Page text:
To Barcelona, architecture is so much more than just Gaudí. Architects from around the world flock to the city to visit much of its more modern architecture.

Whilst Gaudí’s influence is not always visible in the style of modern architecture, it is often apparent in the use of colour and imagination. It often seems as though architects, when designing for Barcelona take more risks and use brighter colours than they would when designing for other cities. It is as though Gaudí and the other modernist architects bring out a brave streak in even the most conservative of architects. Gaudí was particularly influenced by natural forms. Most of his buildings are based on naturally occurring organic shapes. If you visit the Sagrada Familia museum you will learn more about how Gaudí used natural shapes to create the basis of his architecture.

Bold, brash, colourful, distinctive, harmonious, varied and unique are just a few adjectives that come to mind when describing Barcelona architecture. Barcelona has successfully blended the old and the new in a way that makes this city simply breathtakingly beautiful. There is nothing more enjoyable than strolling around the streets of Barcelona and taking in the atmosphere that radiates out from the architecture. Traditional Catalan Gothic architecture such as the Iglesia de Pi church is reserved and stoic in its design, but just a 5 minute walk away we have the Barcelona Cathedral with is beautiful arches and facade. A short metro ride we have the famous Sagrada familia Basilica which towers into the sky and has different architectural styles on all four sides of the building.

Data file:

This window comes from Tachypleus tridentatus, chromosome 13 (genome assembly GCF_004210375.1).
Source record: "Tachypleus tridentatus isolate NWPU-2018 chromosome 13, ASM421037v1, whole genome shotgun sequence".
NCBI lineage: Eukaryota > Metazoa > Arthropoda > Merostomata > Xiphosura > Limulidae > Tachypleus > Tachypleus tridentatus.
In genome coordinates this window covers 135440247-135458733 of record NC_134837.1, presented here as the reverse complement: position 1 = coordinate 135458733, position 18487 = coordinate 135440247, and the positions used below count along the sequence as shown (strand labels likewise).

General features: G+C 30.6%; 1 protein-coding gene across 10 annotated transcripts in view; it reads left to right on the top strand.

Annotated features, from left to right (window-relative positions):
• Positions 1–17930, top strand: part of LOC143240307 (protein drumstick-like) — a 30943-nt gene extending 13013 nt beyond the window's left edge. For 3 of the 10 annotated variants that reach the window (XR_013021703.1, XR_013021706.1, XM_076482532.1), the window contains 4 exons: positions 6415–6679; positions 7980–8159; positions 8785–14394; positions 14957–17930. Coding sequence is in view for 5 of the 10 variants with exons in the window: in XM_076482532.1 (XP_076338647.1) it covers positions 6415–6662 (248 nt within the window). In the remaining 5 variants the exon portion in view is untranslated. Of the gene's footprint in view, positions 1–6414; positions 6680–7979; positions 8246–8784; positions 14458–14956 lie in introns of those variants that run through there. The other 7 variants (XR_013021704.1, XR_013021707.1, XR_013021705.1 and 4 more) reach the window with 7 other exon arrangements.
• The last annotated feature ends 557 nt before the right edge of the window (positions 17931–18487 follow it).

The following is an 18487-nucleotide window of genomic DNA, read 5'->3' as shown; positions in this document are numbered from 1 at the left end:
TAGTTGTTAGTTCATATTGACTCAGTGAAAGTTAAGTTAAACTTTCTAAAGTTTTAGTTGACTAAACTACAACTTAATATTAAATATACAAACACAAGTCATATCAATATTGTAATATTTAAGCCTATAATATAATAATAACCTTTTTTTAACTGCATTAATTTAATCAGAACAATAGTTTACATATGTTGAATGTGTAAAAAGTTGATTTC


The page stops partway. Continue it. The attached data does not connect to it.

Barcelona is often praised by architects for its town planning. You will notice as you walk around the city that buildings on corners have a flat edge – this is known as a ‘chamfered corner’. It means that crossroads have a more open feel and there is room on street corners for terraces – this helps to give Barcelona its sociable and communal atmosphere.

Barcelona’s Avenida Diagonal is also praised by architects and town planners. It is a large street that runs diagonally right through the centre of the city. When it was built it was a original piece of town planning.

Central Barcelona can be separated into three main areas. The old town or Barri Gòtic which was the original Barcelona. Characterised by winding old streets and tall dark ancient buildings. The Raval area which was an extension to the original old town and finally Eixample which is the large organized “grid” structure area that was appended to the old town. Each area has its own unique and distinctive character.

Barcelona architecture is truly distinctive and at every corner can be seen iconic buildings which can both inspire and influence the builder, designer or artist in all of us.

Article excerpts taken from Barcelona Tourist Guide